I am one of the planning editors for PRI's The World, which means I'm constantly thinking about what's going to go on the show tomorrow and the days after that. It's ironic, since I don't consider myself a planner by nature.
I also work with reporters to help them tell stories. Before I arrived at The World, I worked as a producer and writer at WBUR in Boston. I have a masters in science journalism, which comes in handy from time to time. When I'm not at work, I'm happy to tune out the news, by biking, hiking, not cooking, and hanging with my family.
Science, Tech & Environment
Edward Snowden's biggest legacy may not come from changed laws or powers — it may just be the way that the debate over privacy has forced big companies like Apple and Google to safeguard its customers' information in more ways.
Development & Education
Every year in South Korea, high school seniors are faced with the biggest challenge of their young lives — college entrance exams. Teens are told their whole futures depend on how well they score, and the entire country works to accommodate the stressed out test takers.
Lifestyle & Belief
After serving in the military as a man for nearly two decades, Caroline Paige became the Royal Air Force's first openly transgender officer in 1998. She says her colleagues have accepted her like any other officer, and she wants to help lift bans on transgender people serving in places like the United States.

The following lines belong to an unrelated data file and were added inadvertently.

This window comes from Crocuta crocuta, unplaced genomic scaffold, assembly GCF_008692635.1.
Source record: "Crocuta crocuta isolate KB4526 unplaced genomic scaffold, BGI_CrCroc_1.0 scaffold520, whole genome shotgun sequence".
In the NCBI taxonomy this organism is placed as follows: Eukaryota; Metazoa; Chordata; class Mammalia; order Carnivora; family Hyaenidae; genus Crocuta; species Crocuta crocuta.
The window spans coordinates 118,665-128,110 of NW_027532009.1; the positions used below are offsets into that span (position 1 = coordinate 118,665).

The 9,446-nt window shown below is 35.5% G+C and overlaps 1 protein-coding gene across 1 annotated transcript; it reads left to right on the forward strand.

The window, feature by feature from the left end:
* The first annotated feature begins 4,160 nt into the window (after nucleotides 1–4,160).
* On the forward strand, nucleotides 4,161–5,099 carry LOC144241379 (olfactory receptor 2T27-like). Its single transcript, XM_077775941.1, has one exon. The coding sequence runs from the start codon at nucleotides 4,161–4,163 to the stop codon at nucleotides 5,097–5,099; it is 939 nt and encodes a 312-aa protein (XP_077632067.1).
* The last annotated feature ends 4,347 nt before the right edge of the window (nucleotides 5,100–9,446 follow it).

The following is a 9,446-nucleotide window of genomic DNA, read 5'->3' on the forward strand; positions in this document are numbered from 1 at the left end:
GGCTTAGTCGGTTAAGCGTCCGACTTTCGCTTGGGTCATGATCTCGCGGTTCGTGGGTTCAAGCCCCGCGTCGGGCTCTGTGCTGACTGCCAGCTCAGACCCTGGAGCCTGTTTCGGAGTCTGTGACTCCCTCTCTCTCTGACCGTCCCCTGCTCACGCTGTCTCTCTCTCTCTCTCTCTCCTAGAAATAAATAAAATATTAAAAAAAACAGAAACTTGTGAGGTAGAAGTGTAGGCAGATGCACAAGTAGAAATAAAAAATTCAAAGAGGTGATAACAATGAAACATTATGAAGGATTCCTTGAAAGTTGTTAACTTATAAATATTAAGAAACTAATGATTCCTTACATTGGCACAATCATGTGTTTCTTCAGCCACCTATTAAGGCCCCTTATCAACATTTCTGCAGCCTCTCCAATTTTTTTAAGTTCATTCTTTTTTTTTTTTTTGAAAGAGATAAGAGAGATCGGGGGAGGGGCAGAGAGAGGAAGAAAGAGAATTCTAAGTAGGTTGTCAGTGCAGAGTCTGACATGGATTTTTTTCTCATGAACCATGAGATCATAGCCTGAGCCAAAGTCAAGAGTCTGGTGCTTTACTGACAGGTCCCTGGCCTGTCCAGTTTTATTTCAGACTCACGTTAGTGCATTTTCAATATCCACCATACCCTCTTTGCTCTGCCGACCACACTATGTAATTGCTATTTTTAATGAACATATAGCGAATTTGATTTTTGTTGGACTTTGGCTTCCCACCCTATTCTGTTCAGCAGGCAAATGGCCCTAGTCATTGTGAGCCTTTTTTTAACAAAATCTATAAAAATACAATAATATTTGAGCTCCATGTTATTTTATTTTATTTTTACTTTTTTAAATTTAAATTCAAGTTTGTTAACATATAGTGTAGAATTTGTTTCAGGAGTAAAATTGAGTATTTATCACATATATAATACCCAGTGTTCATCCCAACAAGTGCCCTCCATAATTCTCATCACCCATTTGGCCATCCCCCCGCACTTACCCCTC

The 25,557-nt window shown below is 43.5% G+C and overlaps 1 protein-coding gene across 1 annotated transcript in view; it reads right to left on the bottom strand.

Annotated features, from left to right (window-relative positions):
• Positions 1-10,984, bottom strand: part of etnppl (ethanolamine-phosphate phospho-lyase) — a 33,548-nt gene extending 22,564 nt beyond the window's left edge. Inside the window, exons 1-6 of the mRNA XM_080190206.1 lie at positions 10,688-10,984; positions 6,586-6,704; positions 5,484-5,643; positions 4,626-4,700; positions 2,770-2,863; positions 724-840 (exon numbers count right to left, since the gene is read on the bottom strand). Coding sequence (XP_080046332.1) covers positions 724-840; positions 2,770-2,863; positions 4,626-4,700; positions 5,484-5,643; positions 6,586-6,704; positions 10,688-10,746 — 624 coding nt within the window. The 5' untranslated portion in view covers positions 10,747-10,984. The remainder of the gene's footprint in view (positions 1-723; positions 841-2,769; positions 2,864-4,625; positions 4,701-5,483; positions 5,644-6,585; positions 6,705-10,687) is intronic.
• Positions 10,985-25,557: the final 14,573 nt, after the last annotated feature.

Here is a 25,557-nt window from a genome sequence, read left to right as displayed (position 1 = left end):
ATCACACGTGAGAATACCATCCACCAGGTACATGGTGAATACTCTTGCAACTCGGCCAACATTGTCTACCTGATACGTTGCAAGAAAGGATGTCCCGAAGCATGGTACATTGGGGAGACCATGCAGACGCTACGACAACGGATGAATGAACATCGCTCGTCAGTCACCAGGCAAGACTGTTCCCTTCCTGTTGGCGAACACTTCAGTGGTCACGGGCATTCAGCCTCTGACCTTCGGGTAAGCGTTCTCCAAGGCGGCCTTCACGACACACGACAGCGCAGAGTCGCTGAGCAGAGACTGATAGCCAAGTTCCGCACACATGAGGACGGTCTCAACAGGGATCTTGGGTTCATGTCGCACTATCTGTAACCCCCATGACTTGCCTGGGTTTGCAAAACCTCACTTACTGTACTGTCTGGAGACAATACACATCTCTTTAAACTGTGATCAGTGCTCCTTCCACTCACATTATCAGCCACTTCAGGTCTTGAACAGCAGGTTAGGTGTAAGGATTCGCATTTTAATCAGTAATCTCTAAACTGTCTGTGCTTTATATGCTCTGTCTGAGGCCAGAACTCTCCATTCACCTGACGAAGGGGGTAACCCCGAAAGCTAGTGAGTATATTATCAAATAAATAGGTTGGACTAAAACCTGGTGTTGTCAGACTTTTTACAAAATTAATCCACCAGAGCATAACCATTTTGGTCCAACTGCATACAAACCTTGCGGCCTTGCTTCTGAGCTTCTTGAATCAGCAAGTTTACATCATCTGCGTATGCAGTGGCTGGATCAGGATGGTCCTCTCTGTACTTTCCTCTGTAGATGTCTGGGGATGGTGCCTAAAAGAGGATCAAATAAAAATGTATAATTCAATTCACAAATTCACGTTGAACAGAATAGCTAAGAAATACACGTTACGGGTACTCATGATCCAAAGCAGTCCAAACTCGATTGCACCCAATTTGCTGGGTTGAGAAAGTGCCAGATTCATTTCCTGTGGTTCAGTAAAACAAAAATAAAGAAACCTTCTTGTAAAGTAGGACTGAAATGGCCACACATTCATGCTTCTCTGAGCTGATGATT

Russia is eagerly watching the Scotland referendum on independence. Russia media portray it as a validation of the March vote in Crimea for self-determination. But Moscow-based reporter Charles Maynes tells Marco Werman that Russia's government is less eager to embrace self-determination inside its own borders.
Conflict & Justice
South Africa kept recordings of Nelson Mandela's famous Rivonia speech. But no one could hear them because they were on dictabelts. And then South Africa's last remaining dictaphone machine broke.